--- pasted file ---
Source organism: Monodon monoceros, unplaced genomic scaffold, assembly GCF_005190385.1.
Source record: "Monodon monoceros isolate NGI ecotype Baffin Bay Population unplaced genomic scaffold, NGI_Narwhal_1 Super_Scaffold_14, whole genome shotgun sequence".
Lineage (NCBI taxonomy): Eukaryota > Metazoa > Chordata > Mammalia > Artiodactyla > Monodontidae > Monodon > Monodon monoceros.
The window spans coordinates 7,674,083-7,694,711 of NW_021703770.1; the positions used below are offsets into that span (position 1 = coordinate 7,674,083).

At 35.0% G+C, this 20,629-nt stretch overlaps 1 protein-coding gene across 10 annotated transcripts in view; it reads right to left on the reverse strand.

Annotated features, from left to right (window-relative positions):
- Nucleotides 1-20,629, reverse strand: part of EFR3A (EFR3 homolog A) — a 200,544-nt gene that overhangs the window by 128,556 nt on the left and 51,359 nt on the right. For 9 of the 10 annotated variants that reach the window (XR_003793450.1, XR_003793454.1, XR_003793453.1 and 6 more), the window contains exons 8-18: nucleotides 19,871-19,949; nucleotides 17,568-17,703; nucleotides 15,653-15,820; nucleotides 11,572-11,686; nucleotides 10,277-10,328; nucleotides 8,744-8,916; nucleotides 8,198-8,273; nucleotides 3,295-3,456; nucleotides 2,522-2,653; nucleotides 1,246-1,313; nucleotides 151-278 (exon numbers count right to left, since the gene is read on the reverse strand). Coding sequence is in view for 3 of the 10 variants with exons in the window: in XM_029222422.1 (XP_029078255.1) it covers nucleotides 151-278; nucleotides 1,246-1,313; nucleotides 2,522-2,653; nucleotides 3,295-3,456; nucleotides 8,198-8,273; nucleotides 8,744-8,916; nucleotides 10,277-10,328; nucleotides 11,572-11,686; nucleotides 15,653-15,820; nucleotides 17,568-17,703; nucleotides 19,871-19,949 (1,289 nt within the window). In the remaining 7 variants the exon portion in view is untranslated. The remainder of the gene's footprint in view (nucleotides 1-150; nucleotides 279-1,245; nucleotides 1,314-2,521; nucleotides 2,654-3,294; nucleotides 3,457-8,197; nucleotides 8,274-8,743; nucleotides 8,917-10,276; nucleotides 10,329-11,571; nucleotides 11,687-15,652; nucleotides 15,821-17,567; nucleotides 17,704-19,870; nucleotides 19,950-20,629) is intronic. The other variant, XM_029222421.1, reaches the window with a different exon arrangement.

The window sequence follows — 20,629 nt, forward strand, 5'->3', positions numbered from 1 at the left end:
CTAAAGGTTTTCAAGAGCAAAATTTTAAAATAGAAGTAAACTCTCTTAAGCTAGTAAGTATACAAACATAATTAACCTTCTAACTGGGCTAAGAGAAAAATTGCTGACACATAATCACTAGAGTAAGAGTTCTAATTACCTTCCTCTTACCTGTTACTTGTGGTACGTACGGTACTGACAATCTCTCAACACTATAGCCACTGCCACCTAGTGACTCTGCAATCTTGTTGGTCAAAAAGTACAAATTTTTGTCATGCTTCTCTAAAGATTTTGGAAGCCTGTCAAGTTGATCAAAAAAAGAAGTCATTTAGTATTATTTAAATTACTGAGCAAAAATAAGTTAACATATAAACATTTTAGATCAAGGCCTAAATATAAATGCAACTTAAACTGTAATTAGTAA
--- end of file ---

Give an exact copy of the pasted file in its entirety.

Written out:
Source organism: Monodon monoceros, unplaced genomic scaffold, assembly GCF_005190385.1.
Source record: "Monodon monoceros isolate NGI ecotype Baffin Bay Population unplaced genomic scaffold, NGI_Narwhal_1 Super_Scaffold_14, whole genome shotgun sequence".
Lineage (NCBI taxonomy): Eukaryota > Metazoa > Chordata > Mammalia > Artiodactyla > Monodontidae > Monodon > Monodon monoceros.
The window spans coordinates 7,674,083-7,694,711 of NW_021703770.1; the positions used below are offsets into that span (position 1 = coordinate 7,674,083).

At 35.0% G+C, this 20,629-nt stretch overlaps 1 protein-coding gene across 10 annotated transcripts in view; it reads right to left on the reverse strand.

Annotated features, from left to right (window-relative positions):
- Nucleotides 1-20,629, reverse strand: part of EFR3A (EFR3 homolog A) — a 200,544-nt gene that overhangs the window by 128,556 nt on the left and 51,359 nt on the right. For 9 of the 10 annotated variants that reach the window (XR_003793450.1, XR_003793454.1, XR_003793453.1 and 6 more), the window contains exons 8-18: nucleotides 19,871-19,949; nucleotides 17,568-17,703; nucleotides 15,653-15,820; nucleotides 11,572-11,686; nucleotides 10,277-10,328; nucleotides 8,744-8,916; nucleotides 8,198-8,273; nucleotides 3,295-3,456; nucleotides 2,522-2,653; nucleotides 1,246-1,313; nucleotides 151-278 (exon numbers count right to left, since the gene is read on the reverse strand). Coding sequence is in view for 3 of the 10 variants with exons in the window: in XM_029222422.1 (XP_029078255.1) it covers nucleotides 151-278; nucleotides 1,246-1,313; nucleotides 2,522-2,653; nucleotides 3,295-3,456; nucleotides 8,198-8,273; nucleotides 8,744-8,916; nucleotides 10,277-10,328; nucleotides 11,572-11,686; nucleotides 15,653-15,820; nucleotides 17,568-17,703; nucleotides 19,871-19,949 (1,289 nt within the window). In the remaining 7 variants the exon portion in view is untranslated. The remainder of the gene's footprint in view (nucleotides 1-150; nucleotides 279-1,245; nucleotides 1,314-2,521; nucleotides 2,654-3,294; nucleotides 3,457-8,197; nucleotides 8,274-8,743; nucleotides 8,917-10,276; nucleotides 10,329-11,571; nucleotides 11,687-15,652; nucleotides 15,821-17,567; nucleotides 17,704-19,870; nucleotides 19,950-20,629) is intronic. The other variant, XM_029222421.1, reaches the window with a different exon arrangement.

The window sequence follows — 20,629 nt, forward strand, 5'->3', positions numbered from 1 at the left end:
CTAAAGGTTTTCAAGAGCAAAATTTTAAAATAGAAGTAAACTCTCTTAAGCTAGTAAGTATACAAACATAATTAACCTTCTAACTGGGCTAAGAGAAAAATTGCTGACACATAATCACTAGAGTAAGAGTTCTAATTACCTTCCTCTTACCTGTTACTTGTGGTACGTACGGTACTGACAATCTCTCAACACTATAGCCACTGCCACCTAGTGACTCTGCAATCTTGTTGGTCAAAAAGTACAAATTTTTGTCATGCTTCTCTAAAGATTTTGGAAGCCTGTCAAGTTGATCAAAAAAAGAAGTCATTTAGTATTATTTAAATTACTGAGCAAAAATAAGTTAACATATAAACATTTTAGATCAAGGCCTAAATATAAATGCAACTTAAACTGTAATTAGTAA